Many employers offer healthcare benefits to full-time workers and some who work limited hours. As a result, losing a job can affect a person’s ability to pay for essential medical care for themselves and their families.

Congress recognized the debilitating impact that this situation could have on families and enacted the Consolidated Omnibus Budget Reconciliation Act of 1985 (COBRA) to allow qualifying individuals to purchase health insurance through their former employer after specific qualifying life events.

If you are having difficulty obtaining post-employment healthcare coverage, a St. Louis COBRA lawyer can help. Let a member of our legal team explain federal and state COBRA laws and file a claim on your behalf to keep your health insurance.

Understanding COBRA Laws

COBRA allows most former employees to remain covered under an employer’s health insurance plan, but these individuals will usually have to pay more for it than they did while employed. Under COBRA, the former employee is responsible for the entire premium of his or her health insurance, including both the portion of the premium that he or she paid during employment and any portion that the employer paid. An employer may also charge a small administrative fee of an additional two percent of the premium.

For example, if during his or her employment an employee paid $300 per month, and the employer paid $700 per month for his or her health insurance, the employee would pay $1,000 per month for health insurance, and the former employer would pay nothing. The former employee will probably also have to pay an extra two percent of his or her premium as an administrative fee, which has been approved by federal law.

According to COBRA, employers with 20 or more workers are required to provide a departing employee with documents about COBRA offering him or her the choice to continue as a member of an employee health plan within 44 days of his or her termination date. Missouri Revisor of Statutes §376.428 extends this requirement to all workplaces with 19 or fewer employees.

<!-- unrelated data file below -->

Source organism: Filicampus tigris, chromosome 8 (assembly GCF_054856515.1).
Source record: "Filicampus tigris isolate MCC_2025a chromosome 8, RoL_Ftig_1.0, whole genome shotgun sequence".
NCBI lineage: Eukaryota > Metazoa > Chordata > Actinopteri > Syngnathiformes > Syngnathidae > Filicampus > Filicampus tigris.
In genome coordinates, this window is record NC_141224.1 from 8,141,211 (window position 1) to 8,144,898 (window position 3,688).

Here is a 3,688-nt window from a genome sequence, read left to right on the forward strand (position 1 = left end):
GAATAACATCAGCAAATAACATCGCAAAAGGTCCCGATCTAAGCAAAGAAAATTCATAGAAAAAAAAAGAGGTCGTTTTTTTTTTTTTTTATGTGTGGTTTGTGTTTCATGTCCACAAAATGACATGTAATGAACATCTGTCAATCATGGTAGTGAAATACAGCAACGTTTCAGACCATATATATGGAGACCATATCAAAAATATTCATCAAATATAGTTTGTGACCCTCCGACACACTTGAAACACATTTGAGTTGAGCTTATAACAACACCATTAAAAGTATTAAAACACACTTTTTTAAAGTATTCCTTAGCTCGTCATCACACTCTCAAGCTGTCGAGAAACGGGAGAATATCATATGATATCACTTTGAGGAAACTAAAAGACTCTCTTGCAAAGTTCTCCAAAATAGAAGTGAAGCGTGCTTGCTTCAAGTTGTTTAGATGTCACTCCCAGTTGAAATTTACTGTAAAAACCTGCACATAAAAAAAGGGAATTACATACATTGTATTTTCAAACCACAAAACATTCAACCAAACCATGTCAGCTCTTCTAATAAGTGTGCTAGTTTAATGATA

Then, the former employee generally has up to 60 days to decide whether he or she wants COBRA coverage. Former employees are not required to elect coverage under COBRA. In fact, a former worker will not receive COBRA coverage unless he or she actively signs up for it and tenders payment.

If an individual does elect for post-employment healthcare benefits, COBRA coverage generally lasts for up to 18 months, after which the former employee will no longer be eligible for that health plan. However, certain circumstances, such as a continued disability, may allow for an extension of COBRA coverage. A St. Louis attorney can help former employees of a company understand whether they are entitled to COBRA coverage and how they can go about getting it.

Pursuing COBRA Claims

A claim may arise under COBRA when a former employee cannot obtain COBRA benefits because they or the plan administrator does not send the necessary documents within 44 days or does not make the same benefits available to COBRA recipients that are available to current employees, among other violations. In addition, if an employee has been terminated as part of a company shutdown or mass layoff, his or her right to the value of lost health insurance benefits may be protected by the WARN Act.

Alternatively, parties who receive a denial or a sudden termination of their benefits also have the right to pursue a lawsuit alleging that an employer violated federal or state laws. A successful lawsuit could recover compensation in the amount of a person’s losses due to not having COBRA coverage as well as impose statutory penalties on an offending employer to prevent future violations of the law. A St. Louis COBRA attorney could help determine whether a lawsuit is practical and take the lead in filing complaints or demanding compensation on a former employee’s behalf.

Reach out to a St. Louis COBRA Attorney Today

The federal and state COBRA laws ensure that the former workers of many companies have the right to continue their employer-provided healthcare coverage. Qualifying workplaces have a duty under the law to offer this coverage and provide this option whenever applicable. Failure to do so could give you the right to pursue compensation.

A St. Louis COBRA lawyer may be able to help you. Our attorneys frequently negotiate improved COBRA benefits as part of a severance package or as benefits in employment agreements. We can also advise and counsel you on your entitlement to COBRA and other separation benefits. In addition, we counsel employers on what their responsibility is insofar as COBRA is concerned, with respect to deadlines, minimums, and the administration thereof. If it appears that a violation has occurred, our legal team can pursue fair compensation in and out of court. Call today to get started.